Too often the second work in a trilogy is somewhat lackluster - too safe, too staid, too liminal. The Dark Forge is anything but, as Cameron does what he does best: suck you into a globe of creaking harnesses, beloved steads, worn down soldiers, and spectacular e globe feels ancient and love, filled with color and detail and a sense of wearing that is hard to counterfeit. The cast of characters are bent but not broken, optimism struggling versus the cruelty of battle and death, the needs of the moment weighed versus the stain of the soul. Never does Cameron revel in darkness for its own shake, but shows us the path through hell as a modern Dante - one can drive the harrowing with their humanity intact. This refusal to indulge in the worst aspects of humanity, while recognizes how the light within a soul can be become tattered, torn, and waver on the edge of darkness,, sets the series apart from much of contemporary fantasy.
My 4th book read that was written by Miles Cameron, Dark Forge may well be my favorite.An extensive globe increase from Cold Iron, the book focuses on Aranthor and the Imperial battle with the forces of the Pure. Employing an ethereal prose style related (in my estimation) Stephen Erickson. Near melodiously breezy sentences that convey images, metaphors, concepts, and plot points. Brilliant stuff!This particular book expands the cast (Innoques, etc), the concepts of the magic system, the pantheon, and elevated the ‘risk’ (e.g. the Dark Forge)... further alternating between scintillating combat and moral conundrums with pure ‘grey’ characters (the whole concept of constructs), this is upper echelon modern would be simple to write a spoiler filled review, of the characters and plot points. Instead, I’ll say that if you haven’t found Miles Cameron yet, do so- and do so now. For those that have, this is a continuation of an author in high firm and highly recommended.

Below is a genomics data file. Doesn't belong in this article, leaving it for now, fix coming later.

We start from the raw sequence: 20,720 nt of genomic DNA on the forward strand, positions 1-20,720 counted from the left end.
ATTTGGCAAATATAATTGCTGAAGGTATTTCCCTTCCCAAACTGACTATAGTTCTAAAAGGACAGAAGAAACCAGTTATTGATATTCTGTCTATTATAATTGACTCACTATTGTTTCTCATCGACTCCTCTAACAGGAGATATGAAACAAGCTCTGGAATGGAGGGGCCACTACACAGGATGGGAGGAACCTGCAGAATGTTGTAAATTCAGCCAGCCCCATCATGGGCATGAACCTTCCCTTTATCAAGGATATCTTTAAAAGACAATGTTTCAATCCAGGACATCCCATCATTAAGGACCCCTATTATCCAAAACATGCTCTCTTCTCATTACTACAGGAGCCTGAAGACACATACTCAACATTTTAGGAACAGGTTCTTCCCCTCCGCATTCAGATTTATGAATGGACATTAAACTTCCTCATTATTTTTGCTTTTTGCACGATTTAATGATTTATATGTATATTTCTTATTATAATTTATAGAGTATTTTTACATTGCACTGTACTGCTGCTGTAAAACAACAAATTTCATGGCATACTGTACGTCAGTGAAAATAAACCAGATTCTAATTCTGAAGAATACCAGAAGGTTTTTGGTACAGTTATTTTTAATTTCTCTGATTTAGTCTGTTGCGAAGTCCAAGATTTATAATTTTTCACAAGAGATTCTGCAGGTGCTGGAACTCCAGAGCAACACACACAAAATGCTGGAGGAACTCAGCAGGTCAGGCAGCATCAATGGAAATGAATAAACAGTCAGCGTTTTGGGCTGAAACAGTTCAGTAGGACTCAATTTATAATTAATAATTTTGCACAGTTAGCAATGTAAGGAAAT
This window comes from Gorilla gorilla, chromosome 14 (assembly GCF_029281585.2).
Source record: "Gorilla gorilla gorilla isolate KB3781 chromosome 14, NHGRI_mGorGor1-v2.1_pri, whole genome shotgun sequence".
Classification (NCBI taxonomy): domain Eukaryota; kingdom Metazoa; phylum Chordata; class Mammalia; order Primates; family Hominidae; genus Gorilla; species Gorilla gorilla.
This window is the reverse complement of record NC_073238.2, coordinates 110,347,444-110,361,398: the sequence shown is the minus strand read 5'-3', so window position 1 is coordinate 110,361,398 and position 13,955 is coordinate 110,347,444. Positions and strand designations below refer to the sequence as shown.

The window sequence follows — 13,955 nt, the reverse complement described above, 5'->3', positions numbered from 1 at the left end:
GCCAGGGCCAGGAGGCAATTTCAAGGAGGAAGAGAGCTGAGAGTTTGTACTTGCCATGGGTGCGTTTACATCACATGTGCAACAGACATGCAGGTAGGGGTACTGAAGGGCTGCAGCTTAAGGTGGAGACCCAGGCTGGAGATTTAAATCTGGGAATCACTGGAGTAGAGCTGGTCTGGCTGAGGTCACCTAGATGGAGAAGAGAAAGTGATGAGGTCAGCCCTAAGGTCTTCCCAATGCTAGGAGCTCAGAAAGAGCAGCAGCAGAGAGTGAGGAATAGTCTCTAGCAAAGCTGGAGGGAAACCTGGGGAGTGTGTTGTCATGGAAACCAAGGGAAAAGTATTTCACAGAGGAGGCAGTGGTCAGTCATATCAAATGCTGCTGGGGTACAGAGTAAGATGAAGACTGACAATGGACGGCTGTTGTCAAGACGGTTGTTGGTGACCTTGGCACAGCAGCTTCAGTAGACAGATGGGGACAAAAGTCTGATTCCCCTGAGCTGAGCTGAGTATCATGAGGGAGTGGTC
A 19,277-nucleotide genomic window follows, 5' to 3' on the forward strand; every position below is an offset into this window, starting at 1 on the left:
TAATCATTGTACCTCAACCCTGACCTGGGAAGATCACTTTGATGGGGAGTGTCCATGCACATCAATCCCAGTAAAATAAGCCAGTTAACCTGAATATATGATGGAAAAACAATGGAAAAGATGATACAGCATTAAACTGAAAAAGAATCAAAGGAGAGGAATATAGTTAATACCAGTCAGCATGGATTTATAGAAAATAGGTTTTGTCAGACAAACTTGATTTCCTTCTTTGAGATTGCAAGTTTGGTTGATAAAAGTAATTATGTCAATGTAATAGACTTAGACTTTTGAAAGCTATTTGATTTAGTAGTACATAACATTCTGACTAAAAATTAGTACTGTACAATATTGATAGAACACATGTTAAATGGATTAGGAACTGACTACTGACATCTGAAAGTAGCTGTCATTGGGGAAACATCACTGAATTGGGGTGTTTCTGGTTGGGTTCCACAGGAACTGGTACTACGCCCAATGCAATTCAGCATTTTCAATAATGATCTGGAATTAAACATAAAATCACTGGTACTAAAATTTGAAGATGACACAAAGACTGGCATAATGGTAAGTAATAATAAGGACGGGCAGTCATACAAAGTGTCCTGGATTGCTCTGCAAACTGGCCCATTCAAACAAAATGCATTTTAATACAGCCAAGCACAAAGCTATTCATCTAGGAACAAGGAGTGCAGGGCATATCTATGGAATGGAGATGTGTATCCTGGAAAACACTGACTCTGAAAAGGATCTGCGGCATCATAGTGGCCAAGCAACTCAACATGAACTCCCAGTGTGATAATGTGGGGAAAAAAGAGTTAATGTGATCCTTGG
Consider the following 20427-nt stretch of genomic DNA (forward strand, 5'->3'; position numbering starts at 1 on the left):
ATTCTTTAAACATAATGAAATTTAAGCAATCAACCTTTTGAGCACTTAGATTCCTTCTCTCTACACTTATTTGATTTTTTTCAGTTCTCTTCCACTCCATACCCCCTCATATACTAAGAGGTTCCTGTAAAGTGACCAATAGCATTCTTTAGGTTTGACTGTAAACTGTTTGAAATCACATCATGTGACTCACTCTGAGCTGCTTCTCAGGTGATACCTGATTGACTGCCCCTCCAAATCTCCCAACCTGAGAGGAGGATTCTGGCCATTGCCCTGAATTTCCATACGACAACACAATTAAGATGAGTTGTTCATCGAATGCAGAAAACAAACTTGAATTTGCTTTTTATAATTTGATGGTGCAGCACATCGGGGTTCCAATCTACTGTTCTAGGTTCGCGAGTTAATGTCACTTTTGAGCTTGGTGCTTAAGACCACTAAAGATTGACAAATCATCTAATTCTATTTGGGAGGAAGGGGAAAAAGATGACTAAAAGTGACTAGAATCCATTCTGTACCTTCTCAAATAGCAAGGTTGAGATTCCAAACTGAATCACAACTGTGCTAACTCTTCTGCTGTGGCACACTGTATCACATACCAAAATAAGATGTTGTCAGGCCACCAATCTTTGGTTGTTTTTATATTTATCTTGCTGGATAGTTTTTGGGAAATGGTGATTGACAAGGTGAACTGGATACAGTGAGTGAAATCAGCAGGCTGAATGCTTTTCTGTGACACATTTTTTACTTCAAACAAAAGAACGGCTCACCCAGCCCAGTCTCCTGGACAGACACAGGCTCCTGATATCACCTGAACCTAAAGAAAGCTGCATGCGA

Miles Cameron's run as a fantasy author continues to be nearly flawless. Complex narratives and characters intertwined with a deeply compassionate worldview and shot through with some of the best war sequences you are likely to read. An author with an appreciation for his craft and a respect for his readers. Eagerly awaiting Book 3 and anything else that he writes.